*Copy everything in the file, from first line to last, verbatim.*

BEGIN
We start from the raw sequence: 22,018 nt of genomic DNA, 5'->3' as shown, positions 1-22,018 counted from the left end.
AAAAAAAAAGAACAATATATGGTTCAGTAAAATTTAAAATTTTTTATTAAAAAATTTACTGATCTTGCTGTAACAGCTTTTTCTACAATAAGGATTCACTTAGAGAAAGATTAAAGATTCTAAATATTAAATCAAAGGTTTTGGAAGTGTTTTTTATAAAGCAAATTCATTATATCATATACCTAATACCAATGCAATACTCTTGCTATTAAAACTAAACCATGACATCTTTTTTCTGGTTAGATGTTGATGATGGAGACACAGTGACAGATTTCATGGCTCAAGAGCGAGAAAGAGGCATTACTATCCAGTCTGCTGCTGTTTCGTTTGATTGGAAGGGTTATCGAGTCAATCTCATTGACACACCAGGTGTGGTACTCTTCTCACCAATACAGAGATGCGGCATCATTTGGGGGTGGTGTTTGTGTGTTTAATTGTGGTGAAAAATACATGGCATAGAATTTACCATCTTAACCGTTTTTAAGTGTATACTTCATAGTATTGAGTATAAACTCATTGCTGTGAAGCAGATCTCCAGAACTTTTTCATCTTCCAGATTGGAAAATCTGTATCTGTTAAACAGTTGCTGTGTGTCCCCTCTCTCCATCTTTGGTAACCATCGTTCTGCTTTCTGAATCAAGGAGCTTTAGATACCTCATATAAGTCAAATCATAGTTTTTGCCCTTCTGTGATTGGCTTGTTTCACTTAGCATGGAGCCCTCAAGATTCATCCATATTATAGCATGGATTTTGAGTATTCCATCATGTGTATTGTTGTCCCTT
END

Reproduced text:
We start from the raw sequence: 22,018 nt of genomic DNA, 5'->3' as shown, positions 1-22,018 counted from the left end.
AAAAAAAAAGAACAATATATGGTTCAGTAAAATTTAAAATTTTTTATTAAAAAATTTACTGATCTTGCTGTAACAGCTTTTTCTACAATAAGGATTCACTTAGAGAAAGATTAAAGATTCTAAATATTAAATCAAAGGTTTTGGAAGTGTTTTTTATAAAGCAAATTCATTATATCATATACCTAATACCAATGCAATACTCTTGCTATTAAAACTAAACCATGACATCTTTTTTCTGGTTAGATGTTGATGATGGAGACACAGTGACAGATTTCATGGCTCAAGAGCGAGAAAGAGGCATTACTATCCAGTCTGCTGCTGTTTCGTTTGATTGGAAGGGTTATCGAGTCAATCTCATTGACACACCAGGTGTGGTACTCTTCTCACCAATACAGAGATGCGGCATCATTTGGGGGTGGTGTTTGTGTGTTTAATTGTGGTGAAAAATACATGGCATAGAATTTACCATCTTAACCGTTTTTAAGTGTATACTTCATAGTATTGAGTATAAACTCATTGCTGTGAAGCAGATCTCCAGAACTTTTTCATCTTCCAGATTGGAAAATCTGTATCTGTTAAACAGTTGCTGTGTGTCCCCTCTCTCCATCTTTGGTAACCATCGTTCTGCTTTCTGAATCAAGGAGCTTTAGATACCTCATATAAGTCAAATCATAGTTTTTGCCCTTCTGTGATTGGCTTGTTTCACTTAGCATGGAGCCCTCAAGATTCATCCATATTATAGCATGGATTTTGAGTATTCCATCATGTGTATTGTTGTCCCTT